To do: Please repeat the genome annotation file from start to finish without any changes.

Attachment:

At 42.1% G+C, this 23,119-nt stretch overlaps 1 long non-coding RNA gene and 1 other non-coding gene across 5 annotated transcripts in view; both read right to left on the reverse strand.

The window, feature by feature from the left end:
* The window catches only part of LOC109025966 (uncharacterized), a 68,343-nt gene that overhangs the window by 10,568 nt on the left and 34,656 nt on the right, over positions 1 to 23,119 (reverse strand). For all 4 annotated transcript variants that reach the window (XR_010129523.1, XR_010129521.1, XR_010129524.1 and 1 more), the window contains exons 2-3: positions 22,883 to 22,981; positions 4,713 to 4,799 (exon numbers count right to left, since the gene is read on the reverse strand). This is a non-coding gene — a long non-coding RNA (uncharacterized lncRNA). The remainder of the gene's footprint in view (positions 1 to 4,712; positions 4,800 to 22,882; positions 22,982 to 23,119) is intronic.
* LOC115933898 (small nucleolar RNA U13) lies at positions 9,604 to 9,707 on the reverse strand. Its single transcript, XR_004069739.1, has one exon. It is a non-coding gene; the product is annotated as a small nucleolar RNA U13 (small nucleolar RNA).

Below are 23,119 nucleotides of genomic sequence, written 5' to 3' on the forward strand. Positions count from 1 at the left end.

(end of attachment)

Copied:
At 42.1% G+C, this 23,119-nt stretch overlaps 1 long non-coding RNA gene and 1 other non-coding gene across 5 annotated transcripts in view; both read right to left on the reverse strand.

The window, feature by feature from the left end:
* The window catches only part of LOC109025966 (uncharacterized), a 68,343-nt gene that overhangs the window by 10,568 nt on the left and 34,656 nt on the right, over positions 1 to 23,119 (reverse strand). For all 4 annotated transcript variants that reach the window (XR_010129523.1, XR_010129521.1, XR_010129524.1 and 1 more), the window contains exons 2-3: positions 22,883 to 22,981; positions 4,713 to 4,799 (exon numbers count right to left, since the gene is read on the reverse strand). This is a non-coding gene — a long non-coding RNA (uncharacterized lncRNA). The remainder of the gene's footprint in view (positions 1 to 4,712; positions 4,800 to 22,882; positions 22,982 to 23,119) is intronic.
* LOC115933898 (small nucleolar RNA U13) lies at positions 9,604 to 9,707 on the reverse strand. Its single transcript, XR_004069739.1, has one exon. It is a non-coding gene; the product is annotated as a small nucleolar RNA U13 (small nucleolar RNA).

Below are 23,119 nucleotides of genomic sequence, written 5' to 3' on the forward strand. Positions count from 1 at the left end.